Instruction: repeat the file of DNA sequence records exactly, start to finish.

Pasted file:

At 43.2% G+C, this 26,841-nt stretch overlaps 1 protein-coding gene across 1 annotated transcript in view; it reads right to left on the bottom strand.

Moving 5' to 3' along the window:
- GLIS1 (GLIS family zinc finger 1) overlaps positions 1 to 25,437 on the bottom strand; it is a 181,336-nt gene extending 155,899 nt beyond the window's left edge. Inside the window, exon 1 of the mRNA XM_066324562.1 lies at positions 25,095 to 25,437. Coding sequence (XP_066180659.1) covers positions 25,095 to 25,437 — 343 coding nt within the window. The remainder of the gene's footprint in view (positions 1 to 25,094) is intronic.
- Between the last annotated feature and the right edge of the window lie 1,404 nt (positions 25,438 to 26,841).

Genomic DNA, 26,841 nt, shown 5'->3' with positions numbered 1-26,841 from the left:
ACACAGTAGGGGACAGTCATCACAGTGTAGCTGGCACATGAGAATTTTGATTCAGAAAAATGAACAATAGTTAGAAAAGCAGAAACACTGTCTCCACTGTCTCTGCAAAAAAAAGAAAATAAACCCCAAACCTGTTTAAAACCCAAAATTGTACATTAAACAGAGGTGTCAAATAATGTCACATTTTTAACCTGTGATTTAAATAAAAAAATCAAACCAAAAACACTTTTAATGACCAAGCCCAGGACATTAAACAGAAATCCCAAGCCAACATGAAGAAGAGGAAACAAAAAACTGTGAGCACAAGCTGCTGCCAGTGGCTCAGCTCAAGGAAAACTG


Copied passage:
At 43.2% G+C, this 26,841-nt stretch overlaps 1 protein-coding gene across 1 annotated transcript in view; it reads right to left on the bottom strand.

Moving 5' to 3' along the window:
- GLIS1 (GLIS family zinc finger 1) overlaps positions 1 to 25,437 on the bottom strand; it is a 181,336-nt gene extending 155,899 nt beyond the window's left edge. Inside the window, exon 1 of the mRNA XM_066324562.1 lies at positions 25,095 to 25,437. Coding sequence (XP_066180659.1) covers positions 25,095 to 25,437 — 343 coding nt within the window. The remainder of the gene's footprint in view (positions 1 to 25,094) is intronic.
- Between the last annotated feature and the right edge of the window lie 1,404 nt (positions 25,438 to 26,841).

Genomic DNA, 26,841 nt, shown 5'->3' with positions numbered 1-26,841 from the left:
ACACAGTAGGGGACAGTCATCACAGTGTAGCTGGCACATGAGAATTTTGATTCAGAAAAATGAACAATAGTTAGAAAAGCAGAAACACTGTCTCCACTGTCTCTGCAAAAAAAAGAAAATAAACCCCAAACCTGTTTAAAACCCAAAATTGTACATTAAACAGAGGTGTCAAATAATGTCACATTTTTAACCTGTGATTTAAATAAAAAAATCAAACCAAAAACACTTTTAATGACCAAGCCCAGGACATTAAACAGAAATCCCAAGCCAACATGAAGAAGAGGAAACAAAAAACTGTGAGCACAAGCTGCTGCCAGTGGCTCAGCTCAAGGAAAACTG